I have a friend who is a talented yoga teacher. She can bend in ways my body never could. She’s super fit like that. And charismatic? Beyond. Everyone loves her.
Back in the day, she often talked about branching out on her own and starting her own studio. She had tons of talent so I always encouraged her.
But when we talked about her business plans the enthusiasm was there…but so were the excuses.
I can’t start it now because I’m too busy. I just had a baby. And you know how it is when you have a baby. I’m still trying to figure out a name for my studio. My car broke down. I’ve been under the weather for a week. I still can’t decide which web host to use. Do I really need a website? Not sure if I do. There’s another studio opening up down the street from where I live and you know how much I hate to drive too far plus the car has been acting up again. I’m trying to figure out my client avatar. That’s what this online business program said I need to do first! I just fired my business coach and need to find a new one.
And on. And on. And on.
Every single time we talked, it was always something.
For a few years, this was the spiel. Nothing ever got done.
We lost touch for a while and reconnected recently. And guess what? There is still no business. But there are more excuses.
I just had my third child. You know how that is. I need to lose weight. I haven’t practiced in a while. My husband is stressed out about his job. I bought a domain but I don’t like it any more. I am thinking about getting certified in Pilates and want to wait until that is finished so I can offer more than one thing…. I’m thinking about becoming a raw food coach. Do you think that’s a good idea?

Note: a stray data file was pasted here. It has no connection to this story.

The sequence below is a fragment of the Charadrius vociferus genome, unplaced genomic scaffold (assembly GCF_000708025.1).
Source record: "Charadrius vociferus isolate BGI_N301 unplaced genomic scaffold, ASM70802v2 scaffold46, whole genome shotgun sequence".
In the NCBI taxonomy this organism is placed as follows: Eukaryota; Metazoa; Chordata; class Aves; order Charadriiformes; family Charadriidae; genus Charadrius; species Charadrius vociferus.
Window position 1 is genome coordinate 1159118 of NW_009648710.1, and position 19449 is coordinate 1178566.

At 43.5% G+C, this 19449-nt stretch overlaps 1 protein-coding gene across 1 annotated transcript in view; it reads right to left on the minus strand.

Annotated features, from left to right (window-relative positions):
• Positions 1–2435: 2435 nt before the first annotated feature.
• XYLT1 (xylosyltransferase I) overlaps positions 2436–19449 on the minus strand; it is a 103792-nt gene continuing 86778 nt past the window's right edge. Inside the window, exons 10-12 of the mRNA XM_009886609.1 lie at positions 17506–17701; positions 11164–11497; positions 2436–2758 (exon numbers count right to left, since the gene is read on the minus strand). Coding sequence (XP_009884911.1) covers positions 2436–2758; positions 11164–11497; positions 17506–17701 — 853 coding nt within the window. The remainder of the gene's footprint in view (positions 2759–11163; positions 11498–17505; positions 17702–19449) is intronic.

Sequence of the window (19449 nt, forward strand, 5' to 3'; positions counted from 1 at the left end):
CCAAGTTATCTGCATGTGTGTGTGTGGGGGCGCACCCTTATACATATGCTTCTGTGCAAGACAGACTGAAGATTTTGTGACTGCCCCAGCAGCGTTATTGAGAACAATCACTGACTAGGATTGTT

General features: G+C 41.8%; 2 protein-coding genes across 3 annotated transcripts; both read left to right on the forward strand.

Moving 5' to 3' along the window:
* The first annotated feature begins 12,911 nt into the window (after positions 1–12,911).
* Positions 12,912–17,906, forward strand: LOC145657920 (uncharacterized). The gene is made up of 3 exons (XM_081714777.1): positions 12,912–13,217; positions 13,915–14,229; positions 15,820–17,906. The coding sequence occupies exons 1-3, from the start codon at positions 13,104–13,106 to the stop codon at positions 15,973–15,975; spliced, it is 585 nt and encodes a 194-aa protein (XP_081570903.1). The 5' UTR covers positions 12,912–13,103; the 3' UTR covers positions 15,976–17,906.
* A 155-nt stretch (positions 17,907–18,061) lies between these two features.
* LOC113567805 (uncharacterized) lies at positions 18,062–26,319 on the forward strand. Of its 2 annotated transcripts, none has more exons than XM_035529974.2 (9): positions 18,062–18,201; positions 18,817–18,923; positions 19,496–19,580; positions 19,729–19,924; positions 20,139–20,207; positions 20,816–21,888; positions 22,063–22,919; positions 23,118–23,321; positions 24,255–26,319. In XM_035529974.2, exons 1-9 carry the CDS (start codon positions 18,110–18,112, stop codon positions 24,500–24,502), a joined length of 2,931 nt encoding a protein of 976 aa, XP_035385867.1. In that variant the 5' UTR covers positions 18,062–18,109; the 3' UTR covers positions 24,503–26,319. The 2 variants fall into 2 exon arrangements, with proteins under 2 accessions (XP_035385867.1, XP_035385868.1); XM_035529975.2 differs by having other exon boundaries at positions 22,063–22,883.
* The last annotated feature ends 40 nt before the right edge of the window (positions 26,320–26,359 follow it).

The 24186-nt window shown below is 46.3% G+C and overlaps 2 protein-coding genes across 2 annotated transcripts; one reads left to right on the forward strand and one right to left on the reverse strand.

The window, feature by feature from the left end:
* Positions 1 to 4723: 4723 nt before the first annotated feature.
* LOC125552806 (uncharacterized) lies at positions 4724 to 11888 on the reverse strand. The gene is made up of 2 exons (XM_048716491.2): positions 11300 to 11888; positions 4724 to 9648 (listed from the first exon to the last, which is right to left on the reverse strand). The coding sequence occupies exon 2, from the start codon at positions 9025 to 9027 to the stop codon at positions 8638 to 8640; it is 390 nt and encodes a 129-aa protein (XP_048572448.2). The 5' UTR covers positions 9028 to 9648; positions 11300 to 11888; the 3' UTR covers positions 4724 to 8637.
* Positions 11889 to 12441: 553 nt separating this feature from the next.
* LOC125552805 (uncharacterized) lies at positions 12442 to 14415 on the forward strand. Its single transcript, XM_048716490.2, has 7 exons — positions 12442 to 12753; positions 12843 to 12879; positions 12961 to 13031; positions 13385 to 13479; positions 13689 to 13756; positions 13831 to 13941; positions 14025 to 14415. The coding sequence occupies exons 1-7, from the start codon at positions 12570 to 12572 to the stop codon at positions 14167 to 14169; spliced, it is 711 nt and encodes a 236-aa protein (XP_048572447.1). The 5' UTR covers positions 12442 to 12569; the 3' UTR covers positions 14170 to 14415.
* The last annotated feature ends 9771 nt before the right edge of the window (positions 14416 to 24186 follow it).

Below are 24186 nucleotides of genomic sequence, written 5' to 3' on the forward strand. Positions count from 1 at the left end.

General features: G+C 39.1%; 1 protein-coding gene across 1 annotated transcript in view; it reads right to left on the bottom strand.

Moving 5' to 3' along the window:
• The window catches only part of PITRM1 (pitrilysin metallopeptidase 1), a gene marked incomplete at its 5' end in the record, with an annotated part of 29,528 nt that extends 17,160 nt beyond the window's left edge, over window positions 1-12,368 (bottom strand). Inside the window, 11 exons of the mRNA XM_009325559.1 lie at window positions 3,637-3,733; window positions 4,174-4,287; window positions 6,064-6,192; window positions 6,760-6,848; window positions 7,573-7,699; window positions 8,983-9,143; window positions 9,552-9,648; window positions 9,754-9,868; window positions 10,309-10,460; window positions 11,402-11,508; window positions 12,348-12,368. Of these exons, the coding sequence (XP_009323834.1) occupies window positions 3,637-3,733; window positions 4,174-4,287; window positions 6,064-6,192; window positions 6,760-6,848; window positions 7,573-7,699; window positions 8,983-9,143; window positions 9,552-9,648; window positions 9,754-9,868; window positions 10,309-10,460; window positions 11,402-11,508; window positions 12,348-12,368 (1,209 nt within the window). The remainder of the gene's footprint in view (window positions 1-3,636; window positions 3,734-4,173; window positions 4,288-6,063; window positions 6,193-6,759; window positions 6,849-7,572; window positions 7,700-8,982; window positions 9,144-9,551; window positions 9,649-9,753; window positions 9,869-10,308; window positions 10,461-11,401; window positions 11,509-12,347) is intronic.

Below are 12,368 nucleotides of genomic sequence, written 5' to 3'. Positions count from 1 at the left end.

You can’t build a business on excuses.
Because business requires effort + focus, no matter what is happening in your life. If you are constantly finding justifications for no-action, you need to ask yourself this: do I want this bad enough?
If you can truly answer yes to that question, you’ll find your detour around your self-sabotage (yes, making excuses is self-sabotage). .
When you are ready to do that, you’re ready to commit to running a business. Until then, you’re only running your mouth.
“At the end of the day, let there be no excuses, no explanations, no regrets.” ― Steve Maraboli
Not every entrepreneur wants — or needs — a multi-thousand-dollar mentoring program. I get it. That’s why I’m offering… this: Pick My Brain Business Mentoring. Inexpensive biz mentoring for mystical entrepreneurs on a tight budget.
Kyle is a foodie who loves Tarot. Theresa is a Tarot reader who loves food.
Together, we host Tarot by the Mouthful: a mouthwatering, multi-media culinary tour through the world of Tarot.
Sublime recipes. Soulful stories. Essays, videos, interviews and delicious surprises.
Join us every Sunday for a new installment — and get ready to sip, slurp, crunch and savor your way through the entire Tarot deck!
This week: Ten of Wands
Ten of Wands: The figure is bent over with a heavy load of sticks as he moves towards his home – a sign of hard work before the goal is completed. You’re almost done. Continue on, even though it may feel as if the work is never completed. Heavy labor. Major burdens and responsibilities. Taking the long, hard road until the work is done. How much are you taking on? Are you still able to see your goal ahead or are you lost in the drudgery?
Kyle – No heroes